According to the WHO, cancer is among the leading causes of morbidity and mortality worldwide, with approximately 14 million new cases and 8.2 million cancer related deaths in 2012. More than one million people in the United States are diagnosed each year, and low-income communities, communities of color, and certain types of workers are often at higher risk.
The Public Health Institute is committed to advancing equitable public health solutions to reduce and prevent cancer, as well as increasing access to high-quality, affordable treatment options for all people who need it. For decades, the Public Health Institute has advanced cancer prevention efforts through our cutting-edge research, data visualization, and mapping of cancer incidents. Our cancer prevention programs work closely with community residents, health coalitions, business leaders, elected officials, and others to address both environmental and social determinants of health and reduce cancer rates, often in low-resource areas. PHI is committed to reducing health inequities and lowering rates of cancer by focusing on the needs of underserved communities most vulnerable to environmental health hazards.
Our expertise includes:
- Advancing cancer research: Our staff are experts in researching the public’s exposure to environmental toxins and their connections to cancer, as well as calculating the cost of environmental burdens.
- Cancer tracking and surveillance: We can work with you to track health threats that are tied to cancer—and predict future ones—in order to improve planning and mitigation efforts. We also offer support in the development of cancer registry software that provides quality data collection, and powerful, reliable, user-friendly abstracting and reporting.
- Policy advocacy: PHI experts are available to help you build and launch advocacy campaigns in support of policies and regulations that create cleaner environments and better health.
- Health education and promotion: Work with us to develop and implement plans to educate the public and policy makers about the impacts of environmental health threats tied to cancer.
HOW CAN WE WORK TOGETHER? SEND US AN EMAIL.
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Resources and Tools
- A Clustered Randomized Controlled Trial to Reduce Secondhand Smoke Exposure among Non-smoking Pregnant Women in Sichuan Province, China
- California Breast Cancer Mapping Project
- Costs of Environmental Health Conditions in California Children
- Survey Research Group: State-of-the-Art Data Collection, Research, and Analysis
California Green Chemistry Evaluation Project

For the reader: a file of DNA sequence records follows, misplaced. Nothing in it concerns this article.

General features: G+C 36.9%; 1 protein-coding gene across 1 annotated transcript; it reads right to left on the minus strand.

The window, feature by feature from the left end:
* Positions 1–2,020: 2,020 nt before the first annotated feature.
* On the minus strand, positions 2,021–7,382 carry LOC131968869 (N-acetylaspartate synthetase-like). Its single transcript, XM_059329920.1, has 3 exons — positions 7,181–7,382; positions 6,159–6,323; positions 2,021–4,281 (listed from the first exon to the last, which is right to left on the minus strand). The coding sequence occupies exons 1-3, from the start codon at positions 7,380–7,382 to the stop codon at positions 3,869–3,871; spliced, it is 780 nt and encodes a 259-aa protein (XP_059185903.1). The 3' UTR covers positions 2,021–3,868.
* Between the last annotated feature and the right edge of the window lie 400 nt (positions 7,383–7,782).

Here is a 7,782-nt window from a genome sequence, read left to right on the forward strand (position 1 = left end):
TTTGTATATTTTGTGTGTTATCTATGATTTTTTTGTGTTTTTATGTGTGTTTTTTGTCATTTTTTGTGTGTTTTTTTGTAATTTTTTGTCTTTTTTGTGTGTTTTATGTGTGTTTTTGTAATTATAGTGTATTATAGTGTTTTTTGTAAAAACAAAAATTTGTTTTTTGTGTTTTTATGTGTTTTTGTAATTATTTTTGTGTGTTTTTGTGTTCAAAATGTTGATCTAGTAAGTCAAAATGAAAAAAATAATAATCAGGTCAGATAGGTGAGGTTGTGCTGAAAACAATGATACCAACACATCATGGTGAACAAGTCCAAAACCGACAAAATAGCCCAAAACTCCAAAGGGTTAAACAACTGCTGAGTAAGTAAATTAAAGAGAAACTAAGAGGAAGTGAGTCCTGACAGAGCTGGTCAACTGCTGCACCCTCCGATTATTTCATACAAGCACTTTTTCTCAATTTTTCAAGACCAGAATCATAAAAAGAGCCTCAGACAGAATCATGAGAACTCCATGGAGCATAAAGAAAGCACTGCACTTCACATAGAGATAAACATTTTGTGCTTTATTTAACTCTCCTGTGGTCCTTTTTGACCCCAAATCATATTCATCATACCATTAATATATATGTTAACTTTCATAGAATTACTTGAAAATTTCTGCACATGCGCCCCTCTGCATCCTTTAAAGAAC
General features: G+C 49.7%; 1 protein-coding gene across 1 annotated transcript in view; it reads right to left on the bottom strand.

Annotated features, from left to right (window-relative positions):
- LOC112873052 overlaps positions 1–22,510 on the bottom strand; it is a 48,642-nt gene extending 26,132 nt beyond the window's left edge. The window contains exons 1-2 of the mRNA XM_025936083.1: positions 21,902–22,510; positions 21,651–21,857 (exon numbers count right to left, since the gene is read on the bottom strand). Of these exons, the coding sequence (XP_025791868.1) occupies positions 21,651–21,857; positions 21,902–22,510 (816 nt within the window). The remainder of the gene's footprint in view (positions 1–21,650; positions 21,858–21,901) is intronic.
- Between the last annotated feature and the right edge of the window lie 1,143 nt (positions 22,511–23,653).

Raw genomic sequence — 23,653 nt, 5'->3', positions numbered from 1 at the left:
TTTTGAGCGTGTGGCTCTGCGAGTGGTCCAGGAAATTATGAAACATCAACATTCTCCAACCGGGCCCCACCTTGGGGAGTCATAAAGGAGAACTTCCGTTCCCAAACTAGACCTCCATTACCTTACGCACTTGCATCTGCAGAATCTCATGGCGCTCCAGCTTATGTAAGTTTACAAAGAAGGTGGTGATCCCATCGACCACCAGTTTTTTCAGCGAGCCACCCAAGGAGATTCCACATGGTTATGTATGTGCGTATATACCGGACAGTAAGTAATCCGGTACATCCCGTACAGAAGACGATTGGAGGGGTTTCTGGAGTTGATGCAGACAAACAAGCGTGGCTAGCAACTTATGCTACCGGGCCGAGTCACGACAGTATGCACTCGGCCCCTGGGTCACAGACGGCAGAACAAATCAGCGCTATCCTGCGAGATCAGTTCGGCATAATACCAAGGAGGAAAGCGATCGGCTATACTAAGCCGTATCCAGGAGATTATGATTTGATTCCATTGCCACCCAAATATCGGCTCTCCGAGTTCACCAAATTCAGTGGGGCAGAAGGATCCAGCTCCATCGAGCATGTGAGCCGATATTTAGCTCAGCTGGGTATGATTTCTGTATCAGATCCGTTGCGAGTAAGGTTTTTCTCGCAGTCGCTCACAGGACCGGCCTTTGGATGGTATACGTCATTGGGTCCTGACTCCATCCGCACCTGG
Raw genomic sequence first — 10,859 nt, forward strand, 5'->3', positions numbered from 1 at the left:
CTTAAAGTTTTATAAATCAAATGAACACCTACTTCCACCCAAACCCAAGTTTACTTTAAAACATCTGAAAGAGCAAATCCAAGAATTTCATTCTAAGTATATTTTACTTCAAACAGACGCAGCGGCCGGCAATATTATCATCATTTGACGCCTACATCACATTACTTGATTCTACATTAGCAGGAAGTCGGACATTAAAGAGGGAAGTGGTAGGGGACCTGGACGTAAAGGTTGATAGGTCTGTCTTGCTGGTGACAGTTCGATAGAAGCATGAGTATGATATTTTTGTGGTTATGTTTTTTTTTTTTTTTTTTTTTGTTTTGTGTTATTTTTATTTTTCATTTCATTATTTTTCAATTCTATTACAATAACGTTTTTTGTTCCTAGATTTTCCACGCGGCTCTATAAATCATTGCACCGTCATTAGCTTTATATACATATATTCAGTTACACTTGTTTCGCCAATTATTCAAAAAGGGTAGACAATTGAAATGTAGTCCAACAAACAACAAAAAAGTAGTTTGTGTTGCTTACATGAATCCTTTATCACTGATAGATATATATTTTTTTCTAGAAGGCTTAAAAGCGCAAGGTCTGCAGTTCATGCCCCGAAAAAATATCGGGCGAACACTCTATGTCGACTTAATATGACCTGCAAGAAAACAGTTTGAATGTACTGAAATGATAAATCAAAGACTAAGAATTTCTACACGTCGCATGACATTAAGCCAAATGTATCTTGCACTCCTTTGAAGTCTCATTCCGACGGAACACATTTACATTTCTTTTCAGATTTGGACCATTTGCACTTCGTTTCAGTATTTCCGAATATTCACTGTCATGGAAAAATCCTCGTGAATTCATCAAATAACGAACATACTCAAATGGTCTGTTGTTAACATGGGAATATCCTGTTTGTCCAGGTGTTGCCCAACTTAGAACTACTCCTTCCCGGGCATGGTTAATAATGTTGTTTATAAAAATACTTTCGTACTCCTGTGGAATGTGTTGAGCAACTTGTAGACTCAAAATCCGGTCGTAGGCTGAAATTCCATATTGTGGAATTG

California Occupational Health Surveillance and Evaluation Program (OHSEP)
Cancer Registry of Greater California
Child Health and Development Studies
Survey Research Group
Here's How We're Making a Difference
Calculating the Costs of Environmental Health Conditions in California Children
Eliminating exposures to preventable environmental hazards related to four childhood health conditions could save families and the state of California $254 million annually, and prevent losses of $10-13 billion over the lifetime of all children born in a single year, revealed a 2015 report from PHI's California Environmental Health Tracking Program (now known as Tracking California).
Producing Lifesaving Research: Women with Irregular Menstrual Cycles at Increased Risk of Ovarian Cancer Death
PHI’s Child Health and Development Studies (CHDS) found that women with irregular menstrual cycles had up to a threefold increased risk of ovarian cancer. The findings will provide new tools to identify early warning signs for a type of cancer that in the past has gone unnoticed until it’s too late.
More than 50 years ago, CHDS enrolled over 15,000 mothers early on in their pregnancy. Follow-up studies of their children, now adults, and of their grandchildren enable CHDS scientists to study health across generations and seek ways to prevent disease early in life. Identifying risk factors for ovarian cancer, which is usually not diagnosed until after it has spread, allows clinicians to develop strategies to potentially save lives. The findings from this study published in 2016 in the International Journal of Cancer give women and clinicians new tools to identify irregular menstrual cycles as an early warning sign for a cancer that might otherwise be ignored. Learn more about the study.
Tracking Smoking Rates Over the Decades
PHI’s Survey Research Group collected important data documenting tobacco use from 1987 to present, helping to track and inform prevention efforts.
Their research found that only 11.9 percent of the state’s adults smoked in 2010, making California one of only two states to reach the federal Healthy People 2020 target of reducing the percentage of adults who smoke to 12 percent.if($services_list) : ?>